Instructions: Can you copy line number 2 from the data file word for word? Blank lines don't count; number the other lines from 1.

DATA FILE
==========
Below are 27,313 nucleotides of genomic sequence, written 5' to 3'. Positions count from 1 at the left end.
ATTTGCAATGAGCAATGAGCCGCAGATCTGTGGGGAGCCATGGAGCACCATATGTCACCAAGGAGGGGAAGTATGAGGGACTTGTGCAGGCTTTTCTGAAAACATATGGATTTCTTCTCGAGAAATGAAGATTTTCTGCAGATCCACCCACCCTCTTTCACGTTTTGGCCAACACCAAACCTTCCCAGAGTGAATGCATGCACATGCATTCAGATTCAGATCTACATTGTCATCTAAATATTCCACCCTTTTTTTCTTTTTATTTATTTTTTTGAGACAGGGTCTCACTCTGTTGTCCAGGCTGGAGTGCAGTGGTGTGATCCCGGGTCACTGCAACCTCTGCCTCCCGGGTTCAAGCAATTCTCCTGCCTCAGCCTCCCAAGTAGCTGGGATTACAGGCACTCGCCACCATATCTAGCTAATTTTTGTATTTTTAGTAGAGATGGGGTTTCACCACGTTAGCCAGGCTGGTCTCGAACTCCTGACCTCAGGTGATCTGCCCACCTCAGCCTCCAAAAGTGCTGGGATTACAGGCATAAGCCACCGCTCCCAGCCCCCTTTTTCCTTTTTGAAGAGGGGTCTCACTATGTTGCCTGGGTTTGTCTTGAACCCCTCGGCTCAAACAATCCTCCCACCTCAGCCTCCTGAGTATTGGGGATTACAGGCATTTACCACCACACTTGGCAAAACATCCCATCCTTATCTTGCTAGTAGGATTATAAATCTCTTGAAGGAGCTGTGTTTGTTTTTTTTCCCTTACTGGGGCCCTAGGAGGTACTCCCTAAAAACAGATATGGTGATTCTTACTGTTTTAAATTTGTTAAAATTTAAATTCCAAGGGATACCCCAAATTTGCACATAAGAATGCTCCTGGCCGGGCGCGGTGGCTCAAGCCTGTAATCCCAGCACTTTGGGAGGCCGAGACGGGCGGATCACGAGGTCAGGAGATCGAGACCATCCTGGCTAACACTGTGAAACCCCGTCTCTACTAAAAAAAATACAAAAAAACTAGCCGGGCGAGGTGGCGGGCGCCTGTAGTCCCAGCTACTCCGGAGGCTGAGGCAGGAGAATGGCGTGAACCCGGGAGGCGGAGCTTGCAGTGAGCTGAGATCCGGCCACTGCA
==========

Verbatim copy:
ATTTGCAATGAGCAATGAGCCGCAGATCTGTGGGGAGCCATGGAGCACCATATGTCACCAAGGAGGGGAAGTATGAGGGACTTGTGCAGGCTTTTCTGAAAACATATGGATTTCTTCTCGAGAAATGAAGATTTTCTGCAGATCCACCCACCCTCTTTCACGTTTTGGCCAACACCAAACCTTCCCAGAGTGAATGCATGCACATGCATTCAGATTCAGATCTACATTGTCATCTAAATATTCCACCCTTTTTTTCTTTTTATTTATTTTTTTGAGACAGGGTCTCACTCTGTTGTCCAGGCTGGAGTGCAGTGGTGTGATCCCGGGTCACTGCAACCTCTGCCTCCCGGGTTCAAGCAATTCTCCTGCCTCAGCCTCCCAAGTAGCTGGGATTACAGGCACTCGCCACCATATCTAGCTAATTTTTGTATTTTTAGTAGAGATGGGGTTTCACCACGTTAGCCAGGCTGGTCTCGAACTCCTGACCTCAGGTGATCTGCCCACCTCAGCCTCCAAAAGTGCTGGGATTACAGGCATAAGCCACCGCTCCCAGCCCCCTTTTTCCTTTTTGAAGAGGGGTCTCACTATGTTGCCTGGGTTTGTCTTGAACCCCTCGGCTCAAACAATCCTCCCACCTCAGCCTCCTGAGTATTGGGGATTACAGGCATTTACCACCACACTTGGCAAAACATCCCATCCTTATCTTGCTAGTAGGATTATAAATCTCTTGAAGGAGCTGTGTTTGTTTTTTTTCCCTTACTGGGGCCCTAGGAGGTACTCCCTAAAAACAGATATGGTGATTCTTACTGTTTTAAATTTGTTAAAATTTAAATTCCAAGGGATACCCCAAATTTGCACATAAGAATGCTCCTGGCCGGGCGCGGTGGCTCAAGCCTGTAATCCCAGCACTTTGGGAGGCCGAGACGGGCGGATCACGAGGTCAGGAGATCGAGACCATCCTGGCTAACACTGTGAAACCCCGTCTCTACTAAAAAAAATACAAAAAAACTAGCCGGGCGAGGTGGCGGGCGCCTGTAGTCCCAGCTACTCCGGAGGCTGAGGCAGGAGAATGGCGTGAACCCGGGAGGCGGAGCTTGCAGTGAGCTGAGATCCGGCCACTGCA